Guest Post- Changing Genres

Article by Robin Leigh Morgan

Some of us who have chosen to write fiction come from a variety of places. And by “a variety of places,” I’m not referring to a physical location; I’m referring to our writing experiences.

There are some of us who have enjoyed writing since we were children, and each year, by writing something in school, it improved. For some of us, it continued until we graduated college and began working. Some of us entered the work force taking jobs, which required us to write, whether it was procedures, handbooks/manuals, or news stories. But all of these are non-fiction, and each one has a set of “rules” that need to be followed to write something well enough to be acceptable.

As for myself, while my regular job did not require me to write, for eleven years I wrote articles [commentaries/viewpoints] of what was happening in my community and my feelings about it. When I started to write these items, my writing skills were not honed. I didn’t have my ideas organized in a tight manner, although my writing had been informative. By the time I’d written my last item, I’d become quite adept at it.

When I started to write fiction, I somehow drifted to writing a contemporary romance story with a paranormal element running through the storyline, but after almost 9 years I still hadn’t completed it. That is, until someone suggested I should write for a much younger audience, which is what I did, cumulating in my first YA Paranormal/Time Travel/First Kiss romance novel entitled I Kissed a Ghost.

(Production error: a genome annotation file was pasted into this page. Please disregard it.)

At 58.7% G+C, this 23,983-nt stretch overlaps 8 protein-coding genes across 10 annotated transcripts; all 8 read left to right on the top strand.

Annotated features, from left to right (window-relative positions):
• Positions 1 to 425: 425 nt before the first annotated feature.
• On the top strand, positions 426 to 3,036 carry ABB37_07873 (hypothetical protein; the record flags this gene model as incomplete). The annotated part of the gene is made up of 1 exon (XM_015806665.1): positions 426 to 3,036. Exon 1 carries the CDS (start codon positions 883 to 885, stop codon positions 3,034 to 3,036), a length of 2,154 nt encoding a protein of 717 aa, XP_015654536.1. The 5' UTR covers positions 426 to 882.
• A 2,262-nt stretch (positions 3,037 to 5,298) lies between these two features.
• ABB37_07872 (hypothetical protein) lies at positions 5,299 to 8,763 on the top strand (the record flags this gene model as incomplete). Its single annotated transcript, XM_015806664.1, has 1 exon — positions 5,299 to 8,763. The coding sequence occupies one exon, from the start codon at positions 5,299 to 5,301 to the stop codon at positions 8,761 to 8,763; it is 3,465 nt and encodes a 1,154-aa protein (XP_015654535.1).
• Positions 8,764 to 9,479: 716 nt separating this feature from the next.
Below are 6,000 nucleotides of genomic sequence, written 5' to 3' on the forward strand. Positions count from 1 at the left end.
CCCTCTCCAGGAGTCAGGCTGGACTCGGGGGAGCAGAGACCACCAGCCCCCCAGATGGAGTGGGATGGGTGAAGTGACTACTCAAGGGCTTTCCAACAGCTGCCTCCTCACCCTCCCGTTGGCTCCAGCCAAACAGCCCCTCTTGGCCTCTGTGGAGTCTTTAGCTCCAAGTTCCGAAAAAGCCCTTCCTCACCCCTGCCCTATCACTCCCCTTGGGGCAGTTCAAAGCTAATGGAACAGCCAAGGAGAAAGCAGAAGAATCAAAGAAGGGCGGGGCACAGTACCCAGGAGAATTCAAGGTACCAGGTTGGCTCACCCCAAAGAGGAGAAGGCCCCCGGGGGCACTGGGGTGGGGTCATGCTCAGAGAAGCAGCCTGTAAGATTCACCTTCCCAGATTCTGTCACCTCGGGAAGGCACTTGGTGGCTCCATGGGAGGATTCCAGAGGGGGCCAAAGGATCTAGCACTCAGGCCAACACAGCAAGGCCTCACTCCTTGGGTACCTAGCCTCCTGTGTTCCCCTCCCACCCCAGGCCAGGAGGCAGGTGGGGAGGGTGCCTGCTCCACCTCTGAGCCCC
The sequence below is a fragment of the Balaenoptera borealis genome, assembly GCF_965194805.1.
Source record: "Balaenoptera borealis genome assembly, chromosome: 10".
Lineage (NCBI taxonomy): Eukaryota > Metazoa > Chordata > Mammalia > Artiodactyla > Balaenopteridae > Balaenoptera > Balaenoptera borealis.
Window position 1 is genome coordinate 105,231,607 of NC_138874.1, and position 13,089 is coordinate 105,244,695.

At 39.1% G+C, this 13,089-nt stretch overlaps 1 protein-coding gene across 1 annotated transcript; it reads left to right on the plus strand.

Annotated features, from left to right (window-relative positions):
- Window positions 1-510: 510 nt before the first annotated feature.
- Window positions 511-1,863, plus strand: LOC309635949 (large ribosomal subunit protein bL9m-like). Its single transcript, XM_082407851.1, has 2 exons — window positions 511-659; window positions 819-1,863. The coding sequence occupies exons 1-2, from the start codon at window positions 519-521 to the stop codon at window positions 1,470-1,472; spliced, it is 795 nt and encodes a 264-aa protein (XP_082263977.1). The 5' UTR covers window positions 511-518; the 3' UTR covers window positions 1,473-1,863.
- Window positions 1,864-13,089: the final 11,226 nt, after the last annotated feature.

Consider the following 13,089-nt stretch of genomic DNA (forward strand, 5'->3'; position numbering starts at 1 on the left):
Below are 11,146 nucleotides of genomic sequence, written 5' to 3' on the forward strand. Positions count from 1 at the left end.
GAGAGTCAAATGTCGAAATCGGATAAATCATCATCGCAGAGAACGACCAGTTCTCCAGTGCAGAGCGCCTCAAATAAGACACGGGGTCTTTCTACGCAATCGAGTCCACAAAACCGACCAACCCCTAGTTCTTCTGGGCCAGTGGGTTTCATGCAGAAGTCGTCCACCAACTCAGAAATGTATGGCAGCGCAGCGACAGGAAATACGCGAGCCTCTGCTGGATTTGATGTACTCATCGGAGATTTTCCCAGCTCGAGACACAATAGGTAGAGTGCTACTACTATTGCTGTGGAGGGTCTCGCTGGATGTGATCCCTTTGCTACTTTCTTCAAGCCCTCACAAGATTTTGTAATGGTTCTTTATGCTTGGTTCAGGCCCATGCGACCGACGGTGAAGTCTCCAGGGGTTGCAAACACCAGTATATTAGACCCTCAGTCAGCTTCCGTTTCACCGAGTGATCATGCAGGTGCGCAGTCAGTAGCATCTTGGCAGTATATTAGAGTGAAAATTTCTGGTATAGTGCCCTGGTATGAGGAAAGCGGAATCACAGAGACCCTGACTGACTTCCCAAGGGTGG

Anyway, making the transition from non-fiction to fiction, I’ve had to learn a new set of rules on how to write. Most of these involved dialogue, showing not telling, where before I just told. I now had to learn about the use of tags. I had to learn not to be overly descriptive of something, but allow my reader to create the image for themselves in their minds. In the beginning I found it hard to break my old writing habits. Now I’m finding myself with these habits essentially gone. The biggest issue I still have and am trying to get a good handle on, is POV [Point of View]. Regardless of what’s happening or being said it has to be in one character’s perspective, and you can’t flip-flop between two characters within a scene. There needs to be a transition from one character to another.

All these things have helped me mold myself into the author I’m today. I’ve also learned there are additional rules within a genre, depending on the sub-genre you’ve decided to write in. These rules apply to the dialogue spoken, which needs to be true to the time period you’re writing in, as well as how your characters are dressed, and their titles, if any, as is the case with the regencies sub-genre of romance novels.

So as you can see, writing is not merely a string of words you put together. There are rules that need to be followed if you’re to be well received by your readers.

If you have any questions, I’d love to hear from you.